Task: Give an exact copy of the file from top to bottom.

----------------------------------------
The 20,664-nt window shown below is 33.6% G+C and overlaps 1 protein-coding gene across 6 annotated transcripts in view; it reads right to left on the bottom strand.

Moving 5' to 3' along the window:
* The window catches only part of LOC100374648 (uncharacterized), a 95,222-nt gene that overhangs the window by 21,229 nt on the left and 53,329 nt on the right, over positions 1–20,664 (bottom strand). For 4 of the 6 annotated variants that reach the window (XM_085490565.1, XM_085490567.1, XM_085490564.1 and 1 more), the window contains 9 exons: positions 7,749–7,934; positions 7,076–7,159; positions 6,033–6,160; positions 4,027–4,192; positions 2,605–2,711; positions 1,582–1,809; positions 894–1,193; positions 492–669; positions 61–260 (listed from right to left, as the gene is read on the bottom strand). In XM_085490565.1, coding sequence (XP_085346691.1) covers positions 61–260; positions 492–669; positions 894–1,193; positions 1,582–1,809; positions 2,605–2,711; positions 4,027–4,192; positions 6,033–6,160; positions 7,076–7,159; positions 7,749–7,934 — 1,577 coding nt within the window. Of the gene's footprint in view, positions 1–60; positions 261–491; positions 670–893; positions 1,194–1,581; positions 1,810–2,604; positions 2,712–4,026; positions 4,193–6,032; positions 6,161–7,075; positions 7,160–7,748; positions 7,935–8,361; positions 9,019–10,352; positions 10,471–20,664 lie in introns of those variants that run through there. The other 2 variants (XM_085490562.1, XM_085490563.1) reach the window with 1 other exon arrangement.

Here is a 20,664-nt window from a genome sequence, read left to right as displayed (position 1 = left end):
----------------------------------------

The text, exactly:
The 20,664-nt window shown below is 33.6% G+C and overlaps 1 protein-coding gene across 6 annotated transcripts in view; it reads right to left on the bottom strand.

Moving 5' to 3' along the window:
* The window catches only part of LOC100374648 (uncharacterized), a 95,222-nt gene that overhangs the window by 21,229 nt on the left and 53,329 nt on the right, over positions 1–20,664 (bottom strand). For 4 of the 6 annotated variants that reach the window (XM_085490565.1, XM_085490567.1, XM_085490564.1 and 1 more), the window contains 9 exons: positions 7,749–7,934; positions 7,076–7,159; positions 6,033–6,160; positions 4,027–4,192; positions 2,605–2,711; positions 1,582–1,809; positions 894–1,193; positions 492–669; positions 61–260 (listed from right to left, as the gene is read on the bottom strand). In XM_085490565.1, coding sequence (XP_085346691.1) covers positions 61–260; positions 492–669; positions 894–1,193; positions 1,582–1,809; positions 2,605–2,711; positions 4,027–4,192; positions 6,033–6,160; positions 7,076–7,159; positions 7,749–7,934 — 1,577 coding nt within the window. Of the gene's footprint in view, positions 1–60; positions 261–491; positions 670–893; positions 1,194–1,581; positions 1,810–2,604; positions 2,712–4,026; positions 4,193–6,032; positions 6,161–7,075; positions 7,160–7,748; positions 7,935–8,361; positions 9,019–10,352; positions 10,471–20,664 lie in introns of those variants that run through there. The other 2 variants (XM_085490562.1, XM_085490563.1) reach the window with 1 other exon arrangement.

Here is a 20,664-nt window from a genome sequence, read left to right as displayed (position 1 = left end):